The Graduate School of Management continued its partnership with the Financial Management Association International to co-host the Ninth Annual Napa Conference on Financial Markets Research from April 20 & 21, at the Cakebread Winery in Napa Valley.
Thirty top scholars—from Rice University, New York University, Northwestern University, University of Michigan and other leading institutions—discussed subjects ranging from the effects risk taking has on financial conglomerates and the financial crisis of 2008 to how journalists impact asset prices.
Investors are far from rational: They are often guided by emotions such as regret, disappointment, pride and contentment rather than an objective assessment of the facts.
Professor Brad Barber, a leading expert on investor psychology, joined with Terrance Odean of UC Berkeley’s Haas School of Business and Michal Strahilevitz of the Ageno School of Business at Golden Gate University to investigate how individual traders’ market experiences affect their purchasing behavior.
Associate Professor Beth Bechky, an expert in organizational behavior, recently spent 18 months studying the impact of the intersection of science and law at a forensic laboratory. She presented her preliminary findings to a diverse group of scholars at a workshop on “Forensic Performances: Tracing Crime, Constructing Evidence” at UC Davis in October.
How does one manage risk, failure and breakthrough during an innovation process? Professor Andrew Hargadon explored how managers throughout history have innovated and managed that innovation in a plenary talk at the 2011 Independent Sector Annual Conference in Chicago in October. The conference drew 1,000 of the brightest minds from nonprofits, foundation and corporate giving programs.
India’s rapidly growing mobile market has reached an estimated 900 million accounts, with service in rural areas expected to fuel further growth in a nation with 1.2 billion people, according to global consultancy Deloitte. In a cover story for one of India’s leading business magazines, The Analyst, Professor Hemant Bhargava and Xiahua Wei of the Department of Economics at UC Davis explore the impact of the country’s recently adopted Mobile Number Portability (MNP) policy and how it will change purchasing behavior of mobile subscribers.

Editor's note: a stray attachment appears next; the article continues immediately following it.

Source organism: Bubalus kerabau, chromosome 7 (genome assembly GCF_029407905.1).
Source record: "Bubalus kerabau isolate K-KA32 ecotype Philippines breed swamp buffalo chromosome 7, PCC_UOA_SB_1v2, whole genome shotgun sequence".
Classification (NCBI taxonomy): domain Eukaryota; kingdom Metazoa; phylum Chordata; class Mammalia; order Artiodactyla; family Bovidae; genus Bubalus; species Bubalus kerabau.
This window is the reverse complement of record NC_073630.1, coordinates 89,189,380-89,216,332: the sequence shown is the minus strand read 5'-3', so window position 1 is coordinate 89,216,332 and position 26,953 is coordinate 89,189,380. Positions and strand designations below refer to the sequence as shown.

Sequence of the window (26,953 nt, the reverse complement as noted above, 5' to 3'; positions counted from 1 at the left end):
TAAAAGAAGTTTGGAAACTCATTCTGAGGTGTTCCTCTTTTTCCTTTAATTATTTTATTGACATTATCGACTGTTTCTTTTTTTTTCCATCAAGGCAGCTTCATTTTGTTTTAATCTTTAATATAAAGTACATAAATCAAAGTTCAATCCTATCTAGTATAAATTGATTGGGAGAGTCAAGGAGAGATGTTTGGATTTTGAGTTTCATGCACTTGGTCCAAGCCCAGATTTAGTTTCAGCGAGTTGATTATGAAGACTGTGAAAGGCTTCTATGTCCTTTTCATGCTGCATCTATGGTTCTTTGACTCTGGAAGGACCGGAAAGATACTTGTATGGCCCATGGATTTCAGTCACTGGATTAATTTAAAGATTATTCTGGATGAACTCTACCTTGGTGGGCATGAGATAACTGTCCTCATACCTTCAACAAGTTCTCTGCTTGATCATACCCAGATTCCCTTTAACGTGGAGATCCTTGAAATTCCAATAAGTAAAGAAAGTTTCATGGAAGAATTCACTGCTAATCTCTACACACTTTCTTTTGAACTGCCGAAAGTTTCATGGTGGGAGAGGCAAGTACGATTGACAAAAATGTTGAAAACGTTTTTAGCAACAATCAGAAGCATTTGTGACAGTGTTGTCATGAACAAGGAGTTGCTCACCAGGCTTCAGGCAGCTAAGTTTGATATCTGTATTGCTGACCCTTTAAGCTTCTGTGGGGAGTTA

Investors and stock analysts should keep an eye on unexplainable increases in companies’ auditors’ fees to avoid losing money in a future drop in stock prices at those companies.
“A rise in audit fees acts to deliver a precursory message about trouble within the company,” said Professor Paul Griffin. “Auditors’ fees, which are reported to the Securities and Exchange Commission and are public, will go up if the auditors are worried about irregularities that can cause them to have legal exposure.”
A little-known but very successful federal research program—and the ground-breaking principles behind it—could, if better funded, help the U.S. retain its technological edge and leapfrog ahead into new industries.
National Science Foundation–funded Engineering Research Centers (ERCs) are university-private sector partnerships that focus on such areas as data compression technologies for better transmission of digital information, the creation of new human tissue for transplants, and new methods for imaging the earth’s crust.
UPDATE: Andrew Barkett is leaving his post as senior engineer at Facebook to bring his decade of experience in Silicon Valley to become the first-ever chief technology officer for the Republican National Committee.The June 4 announcement has stirred a whirlwind of media coverage, including the Huffington Post and Washington Post.Bark
Agilent Technologies’ Electronic Measurement Group is a $3.6 billion business that over the past decade has seen a dramatic shift in its customer base from U.S., and Western European customers to predominantly Asia-based customers. Today, the majority of the division’s revenues are generated outside of the U.S., with an increasing concentration in China.
(Davis, CA) — The UC Davis Graduate School of Management’s full-time MBA program has been ranked among the top six percent of AACSB International-accredited programs nationwide, according to U.S. News & World Report’s latest graduate business school rankings released today.